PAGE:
Once more the magic of the Route du Rhum will fill the air, mixing professionals and amateurs on boats that are everything from brand new high tech racing machines to just simply a production model.
"Everything will be permitted in the Route du Rhum,"
envisaged the founder Michel Etevenon, and this is still respected. On the start line some of the greatest names in ocean racing are present, like Ellen MacArthur, Loïck Peyron, Alain Gautier, Roland Jourdain or Mike Golding, but there are also names lesser known who participate to experience the great adventure of solo racing.
The greatest focus will in many cases be on the fast and spectacular 60-foot multi- and monohull classes, but the competition will be just as exciting within all classes. On Saturday 9 November, 41 of the 59 competitors will leave the docks to head out to the start line, 24 of them belonging to other classes than the Open 60-foot IMOCA class.
In the class 2, 50-foot monohulls, there are 9 competitors with a lot of potential. Some boats faithful reproductions of their "big brothers" of the IMOCA measurements, will obviously have a hard time beating the latter when running with the trade winds towards Guadeloupe. Amongst the 50-foot skippers there are two competitors to keep a close eye on. Australian Nick Moloney on Offshore Challenge 1 is, next to Ellen MacArthur, the second "star" of the Offshore Challenge Team. He has an impressive track record, with only a solo crossing missing. His boat has just as impressive a CV, winner of its class in the Around Alone 1998-99 and the Atlantic Alone the same year.
But Moloney will meet tough competition in the young Frenchman Yannick Bestaven on République Dominicaine. Bestaven won the Mini Transat 2001, first over the finish line in both legs. Two transatlantic deliveries, one Round Europe Race and one Fastnet Race, onboard Aquitaine Innovations with Yves Parlier, have added a lot of experience to this young skipper, who was one of the last to sign up for the Route du Rhum.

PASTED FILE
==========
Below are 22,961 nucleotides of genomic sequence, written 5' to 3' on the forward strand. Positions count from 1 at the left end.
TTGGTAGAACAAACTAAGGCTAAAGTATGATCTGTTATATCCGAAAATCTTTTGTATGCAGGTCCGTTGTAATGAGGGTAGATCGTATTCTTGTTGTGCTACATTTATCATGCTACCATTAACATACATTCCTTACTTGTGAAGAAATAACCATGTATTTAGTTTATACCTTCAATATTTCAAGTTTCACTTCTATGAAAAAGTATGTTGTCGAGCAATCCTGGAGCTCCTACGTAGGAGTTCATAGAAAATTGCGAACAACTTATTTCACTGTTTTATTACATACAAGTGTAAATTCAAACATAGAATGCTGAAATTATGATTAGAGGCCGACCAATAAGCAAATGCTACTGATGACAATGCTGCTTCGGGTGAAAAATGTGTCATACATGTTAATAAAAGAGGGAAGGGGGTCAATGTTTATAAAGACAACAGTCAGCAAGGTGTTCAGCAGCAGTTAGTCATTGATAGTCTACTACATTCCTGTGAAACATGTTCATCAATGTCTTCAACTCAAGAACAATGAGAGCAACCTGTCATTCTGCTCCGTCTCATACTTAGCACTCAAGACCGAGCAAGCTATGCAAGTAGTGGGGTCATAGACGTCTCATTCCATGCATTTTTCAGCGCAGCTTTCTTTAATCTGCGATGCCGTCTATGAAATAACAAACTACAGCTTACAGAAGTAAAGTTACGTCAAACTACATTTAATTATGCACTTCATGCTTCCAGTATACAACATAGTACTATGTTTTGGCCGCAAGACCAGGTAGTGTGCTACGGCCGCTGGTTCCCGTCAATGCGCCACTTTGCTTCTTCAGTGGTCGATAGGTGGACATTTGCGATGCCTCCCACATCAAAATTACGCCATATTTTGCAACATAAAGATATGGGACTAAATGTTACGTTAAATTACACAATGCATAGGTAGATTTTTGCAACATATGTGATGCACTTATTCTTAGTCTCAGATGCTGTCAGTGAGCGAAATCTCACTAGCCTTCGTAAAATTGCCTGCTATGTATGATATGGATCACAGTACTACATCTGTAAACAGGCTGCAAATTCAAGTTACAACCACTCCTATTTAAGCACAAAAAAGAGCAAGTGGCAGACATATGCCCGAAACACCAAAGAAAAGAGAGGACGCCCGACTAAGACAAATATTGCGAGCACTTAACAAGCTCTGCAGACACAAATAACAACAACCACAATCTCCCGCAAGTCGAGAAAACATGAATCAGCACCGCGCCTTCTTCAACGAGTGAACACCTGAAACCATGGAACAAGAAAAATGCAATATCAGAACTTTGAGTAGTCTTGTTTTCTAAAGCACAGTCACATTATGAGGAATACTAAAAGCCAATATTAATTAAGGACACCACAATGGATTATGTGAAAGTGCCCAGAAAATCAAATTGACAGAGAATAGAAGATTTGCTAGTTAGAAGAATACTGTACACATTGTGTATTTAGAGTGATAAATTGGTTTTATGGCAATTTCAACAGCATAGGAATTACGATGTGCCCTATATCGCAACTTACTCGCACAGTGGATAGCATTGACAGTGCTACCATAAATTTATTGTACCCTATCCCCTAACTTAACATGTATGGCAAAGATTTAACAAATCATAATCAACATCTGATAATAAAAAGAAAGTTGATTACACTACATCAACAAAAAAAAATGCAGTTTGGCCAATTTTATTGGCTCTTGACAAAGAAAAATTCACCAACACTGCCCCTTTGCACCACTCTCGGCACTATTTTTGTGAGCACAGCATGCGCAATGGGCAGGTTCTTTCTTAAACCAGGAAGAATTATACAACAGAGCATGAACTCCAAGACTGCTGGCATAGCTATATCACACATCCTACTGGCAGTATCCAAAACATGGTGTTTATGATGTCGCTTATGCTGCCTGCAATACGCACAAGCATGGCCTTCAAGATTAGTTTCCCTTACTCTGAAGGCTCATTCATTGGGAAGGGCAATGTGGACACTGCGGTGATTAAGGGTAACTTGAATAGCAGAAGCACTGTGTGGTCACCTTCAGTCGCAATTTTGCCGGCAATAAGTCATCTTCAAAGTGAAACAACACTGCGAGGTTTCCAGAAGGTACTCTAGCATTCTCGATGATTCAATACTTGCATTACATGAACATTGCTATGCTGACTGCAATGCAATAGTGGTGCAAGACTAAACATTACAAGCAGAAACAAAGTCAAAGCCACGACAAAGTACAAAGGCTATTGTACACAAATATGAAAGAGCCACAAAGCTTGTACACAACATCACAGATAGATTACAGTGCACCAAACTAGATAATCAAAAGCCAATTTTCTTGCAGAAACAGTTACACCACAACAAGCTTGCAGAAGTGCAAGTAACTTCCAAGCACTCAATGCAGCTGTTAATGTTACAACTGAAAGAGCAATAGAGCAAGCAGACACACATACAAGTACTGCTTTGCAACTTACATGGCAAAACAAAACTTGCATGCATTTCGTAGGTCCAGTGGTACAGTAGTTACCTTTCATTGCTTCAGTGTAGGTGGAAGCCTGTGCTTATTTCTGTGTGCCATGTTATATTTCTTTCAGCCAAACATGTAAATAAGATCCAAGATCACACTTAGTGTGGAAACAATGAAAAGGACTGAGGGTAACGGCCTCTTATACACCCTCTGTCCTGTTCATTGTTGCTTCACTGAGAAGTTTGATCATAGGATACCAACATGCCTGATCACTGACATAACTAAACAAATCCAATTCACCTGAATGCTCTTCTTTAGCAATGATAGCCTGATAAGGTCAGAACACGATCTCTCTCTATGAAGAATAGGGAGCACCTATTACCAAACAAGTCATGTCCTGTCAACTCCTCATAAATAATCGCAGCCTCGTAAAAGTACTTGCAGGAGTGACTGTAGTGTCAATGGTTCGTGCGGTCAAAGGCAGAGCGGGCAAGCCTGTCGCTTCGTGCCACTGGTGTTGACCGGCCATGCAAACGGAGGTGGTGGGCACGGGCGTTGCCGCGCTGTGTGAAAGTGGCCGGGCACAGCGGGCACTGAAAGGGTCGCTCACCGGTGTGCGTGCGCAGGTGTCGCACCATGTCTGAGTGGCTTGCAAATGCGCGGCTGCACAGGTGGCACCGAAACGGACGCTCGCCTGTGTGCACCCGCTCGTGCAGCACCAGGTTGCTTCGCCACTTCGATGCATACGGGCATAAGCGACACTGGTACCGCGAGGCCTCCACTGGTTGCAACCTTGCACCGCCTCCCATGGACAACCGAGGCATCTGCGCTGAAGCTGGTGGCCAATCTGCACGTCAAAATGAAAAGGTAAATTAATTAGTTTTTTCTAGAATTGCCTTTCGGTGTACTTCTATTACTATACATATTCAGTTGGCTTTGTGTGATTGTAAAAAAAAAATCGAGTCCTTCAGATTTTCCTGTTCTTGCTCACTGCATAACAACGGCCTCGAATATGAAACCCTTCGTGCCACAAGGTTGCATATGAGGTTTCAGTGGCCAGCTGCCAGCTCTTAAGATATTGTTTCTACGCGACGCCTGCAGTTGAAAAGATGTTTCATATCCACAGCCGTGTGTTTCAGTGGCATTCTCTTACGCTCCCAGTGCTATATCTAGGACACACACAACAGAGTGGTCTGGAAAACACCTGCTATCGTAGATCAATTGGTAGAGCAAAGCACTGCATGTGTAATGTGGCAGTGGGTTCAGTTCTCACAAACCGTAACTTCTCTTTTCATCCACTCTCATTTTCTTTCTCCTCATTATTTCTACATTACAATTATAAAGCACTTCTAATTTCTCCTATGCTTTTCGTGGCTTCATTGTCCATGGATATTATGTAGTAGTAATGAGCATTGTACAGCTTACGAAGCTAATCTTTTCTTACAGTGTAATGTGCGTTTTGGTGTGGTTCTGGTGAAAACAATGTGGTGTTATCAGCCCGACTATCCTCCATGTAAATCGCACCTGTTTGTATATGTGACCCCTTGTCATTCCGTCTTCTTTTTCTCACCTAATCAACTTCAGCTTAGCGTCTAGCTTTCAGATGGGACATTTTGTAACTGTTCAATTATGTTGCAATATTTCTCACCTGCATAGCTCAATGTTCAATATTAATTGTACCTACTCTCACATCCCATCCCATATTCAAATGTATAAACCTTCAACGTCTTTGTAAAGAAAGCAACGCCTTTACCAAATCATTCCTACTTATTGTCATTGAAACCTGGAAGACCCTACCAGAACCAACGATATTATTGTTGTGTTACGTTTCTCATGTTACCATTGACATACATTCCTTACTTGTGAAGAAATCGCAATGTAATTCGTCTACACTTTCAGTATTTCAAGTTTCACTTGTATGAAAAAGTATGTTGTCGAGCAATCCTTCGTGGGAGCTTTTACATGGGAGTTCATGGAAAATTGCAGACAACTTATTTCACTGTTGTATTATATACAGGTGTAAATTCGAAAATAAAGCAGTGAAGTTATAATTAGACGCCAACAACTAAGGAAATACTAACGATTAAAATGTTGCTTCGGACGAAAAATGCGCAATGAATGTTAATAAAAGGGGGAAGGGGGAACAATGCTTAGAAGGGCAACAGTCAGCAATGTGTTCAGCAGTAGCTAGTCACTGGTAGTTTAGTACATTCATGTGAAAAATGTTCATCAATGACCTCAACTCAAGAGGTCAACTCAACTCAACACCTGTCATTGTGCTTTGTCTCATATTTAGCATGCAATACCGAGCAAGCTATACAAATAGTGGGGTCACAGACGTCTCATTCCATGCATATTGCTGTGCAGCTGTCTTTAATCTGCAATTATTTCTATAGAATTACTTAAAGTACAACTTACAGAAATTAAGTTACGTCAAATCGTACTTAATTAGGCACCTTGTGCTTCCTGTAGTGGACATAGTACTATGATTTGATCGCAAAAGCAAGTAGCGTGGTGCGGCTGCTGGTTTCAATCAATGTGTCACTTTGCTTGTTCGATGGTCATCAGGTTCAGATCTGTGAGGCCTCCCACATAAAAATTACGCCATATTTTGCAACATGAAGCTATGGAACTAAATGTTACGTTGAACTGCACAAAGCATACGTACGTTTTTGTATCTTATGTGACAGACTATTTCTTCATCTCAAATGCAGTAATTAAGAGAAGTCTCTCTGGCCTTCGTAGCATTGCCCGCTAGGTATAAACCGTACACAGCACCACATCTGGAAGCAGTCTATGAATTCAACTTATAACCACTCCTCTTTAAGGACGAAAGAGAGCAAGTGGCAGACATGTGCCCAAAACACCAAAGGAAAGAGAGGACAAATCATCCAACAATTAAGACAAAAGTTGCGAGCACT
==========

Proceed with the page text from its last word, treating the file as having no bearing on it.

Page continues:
The two favourites will have to watch out for the two experienced amateurs Luc Coquelin on Florys, who will complete his 13th Atlantic crossing including one previous Route du Rhum, and Bob Escoffier who will be taking part in his third Route du Rhum.
Class 3, 40-45 foot monohulls, are the smallest boats in the fleet. Among the five competitors, look out for Conrad Humphreys and his great looking Syllogic, resembling a small Open 60', with a canting rig and a gybing keel. This technical 40-footer has recently won the Round Britain and Ireland Race, and could overtake some of the bigger boats. Humphreys is the youngest skipper to have ever won the BT global challenge, he has sailed the Whitbread, but has only sailed 8 days solo before this race! Regis Guillemot on Storageteck with his five foot longer boat will be the fiercest opponent. Storageteck is the ex Biotonic on which Jean-Marie Arthaud won the Europe 1 New Man Star 2000.
The class 2, 45-50 foot multihulls, are smaller but almost as impressive as the 60-foot trimarans. In this class there are six trimarans and two catamarans. Frank-Yves Escoffier on Crêpes Whaou and Hervé Cleris on Vaincre la Mucoviscidose are close rivals. Escoffier won his class in the Route du Rhum 1998 and Cleris was second. The latter will cast off on his fourth Route du Rhum. Both will have to look out for the only woman in the class, Anne Caseneuve on yachting-casino.com, with 19 Atlantic crossings to her credit, and the local boy Pascal Quentin with his brand new high tech home-made trimaran E-Sat Tri Sélectif.
Five days before the first start the predictions so far are indicating a fast and wet start in close hauled conditions. Winds are predicted from the West South-West with around 25 knots of speed. The exit out of the English Channel could be pretty rough and bumpy for the 59 solo racers. However the weather is always subject to change and there is a possibility of a window with calmer conditions.
Michel Desjoyeaux left Port La Forêt (Morbihan), at around 11 a.m. on Sunday morning, after carrying out some delamination repairs on his 60-foot trimaran Géant. As well as his qualification run the delivery was taken on in stiff conditions with 25-35 knots of wind in close hauled conditions. The well known French sailor was happy to arrive, "My qualification and the delivery were both done in hard conditions, but at least I know my boat holds!"
He arrived in Saint-Malo in the early hours of Monday morning, at 08.00 the lock gate opened and Desjoyeaux could join his fellow competitors in the Vaubin Basin. With the winner of the last Vendée Globe safe and sound in Saint-Malo, the fleet of 59 is now complete.